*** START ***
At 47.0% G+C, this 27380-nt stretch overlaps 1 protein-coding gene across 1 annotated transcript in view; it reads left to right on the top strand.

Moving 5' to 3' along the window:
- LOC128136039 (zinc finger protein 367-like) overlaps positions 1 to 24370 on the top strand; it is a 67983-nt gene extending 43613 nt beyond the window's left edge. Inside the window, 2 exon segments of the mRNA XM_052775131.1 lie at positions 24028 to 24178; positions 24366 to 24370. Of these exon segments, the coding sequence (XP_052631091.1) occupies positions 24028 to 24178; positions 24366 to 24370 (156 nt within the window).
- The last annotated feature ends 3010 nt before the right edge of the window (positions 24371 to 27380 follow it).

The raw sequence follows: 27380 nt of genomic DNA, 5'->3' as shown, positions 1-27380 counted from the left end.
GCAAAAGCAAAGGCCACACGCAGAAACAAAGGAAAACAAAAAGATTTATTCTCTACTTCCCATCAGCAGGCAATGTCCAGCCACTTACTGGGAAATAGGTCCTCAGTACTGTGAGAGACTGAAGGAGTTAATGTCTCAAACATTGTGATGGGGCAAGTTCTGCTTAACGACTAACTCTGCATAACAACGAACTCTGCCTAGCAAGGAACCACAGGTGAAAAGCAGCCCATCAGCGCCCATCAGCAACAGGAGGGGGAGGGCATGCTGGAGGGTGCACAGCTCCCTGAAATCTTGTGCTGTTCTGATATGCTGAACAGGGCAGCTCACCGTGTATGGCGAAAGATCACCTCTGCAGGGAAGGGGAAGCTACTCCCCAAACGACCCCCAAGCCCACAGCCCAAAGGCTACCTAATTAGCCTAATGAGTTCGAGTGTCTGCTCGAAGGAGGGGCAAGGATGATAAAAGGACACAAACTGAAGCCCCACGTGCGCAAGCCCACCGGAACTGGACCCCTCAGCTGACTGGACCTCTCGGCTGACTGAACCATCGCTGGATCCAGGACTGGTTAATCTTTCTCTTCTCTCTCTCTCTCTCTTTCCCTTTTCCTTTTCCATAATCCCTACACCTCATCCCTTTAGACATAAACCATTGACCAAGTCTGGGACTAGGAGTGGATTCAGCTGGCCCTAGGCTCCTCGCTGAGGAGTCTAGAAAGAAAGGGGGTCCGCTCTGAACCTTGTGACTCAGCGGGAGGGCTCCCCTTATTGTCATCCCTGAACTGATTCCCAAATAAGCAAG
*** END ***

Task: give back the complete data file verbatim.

At 47.0% G+C, this 27380-nt stretch overlaps 1 protein-coding gene across 1 annotated transcript in view; it reads left to right on the top strand.

Moving 5' to 3' along the window:
- LOC128136039 (zinc finger protein 367-like) overlaps positions 1 to 24370 on the top strand; it is a 67983-nt gene extending 43613 nt beyond the window's left edge. Inside the window, 2 exon segments of the mRNA XM_052775131.1 lie at positions 24028 to 24178; positions 24366 to 24370. Of these exon segments, the coding sequence (XP_052631091.1) occupies positions 24028 to 24178; positions 24366 to 24370 (156 nt within the window).
- The last annotated feature ends 3010 nt before the right edge of the window (positions 24371 to 27380 follow it).

The raw sequence follows: 27380 nt of genomic DNA, 5'->3' as shown, positions 1-27380 counted from the left end.
GCAAAAGCAAAGGCCACACGCAGAAACAAAGGAAAACAAAAAGATTTATTCTCTACTTCCCATCAGCAGGCAATGTCCAGCCACTTACTGGGAAATAGGTCCTCAGTACTGTGAGAGACTGAAGGAGTTAATGTCTCAAACATTGTGATGGGGCAAGTTCTGCTTAACGACTAACTCTGCATAACAACGAACTCTGCCTAGCAAGGAACCACAGGTGAAAAGCAGCCCATCAGCGCCCATCAGCAACAGGAGGGGGAGGGCATGCTGGAGGGTGCACAGCTCCCTGAAATCTTGTGCTGTTCTGATATGCTGAACAGGGCAGCTCACCGTGTATGGCGAAAGATCACCTCTGCAGGGAAGGGGAAGCTACTCCCCAAACGACCCCCAAGCCCACAGCCCAAAGGCTACCTAATTAGCCTAATGAGTTCGAGTGTCTGCTCGAAGGAGGGGCAAGGATGATAAAAGGACACAAACTGAAGCCCCACGTGCGCAAGCCCACCGGAACTGGACCCCTCAGCTGACTGGACCTCTCGGCTGACTGAACCATCGCTGGATCCAGGACTGGTTAATCTTTCTCTTCTCTCTCTCTCTCTCTTTCCCTTTTCCTTTTCCATAATCCCTACACCTCATCCCTTTAGACATAAACCATTGACCAAGTCTGGGACTAGGAGTGGATTCAGCTGGCCCTAGGCTCCTCGCTGAGGAGTCTAGAAAGAAAGGGGGTCCGCTCTGAACCTTGTGACTCAGCGGGAGGGCTCCCCTTATTGTCATCCCTGAACTGATTCCCAAATAAGCAAG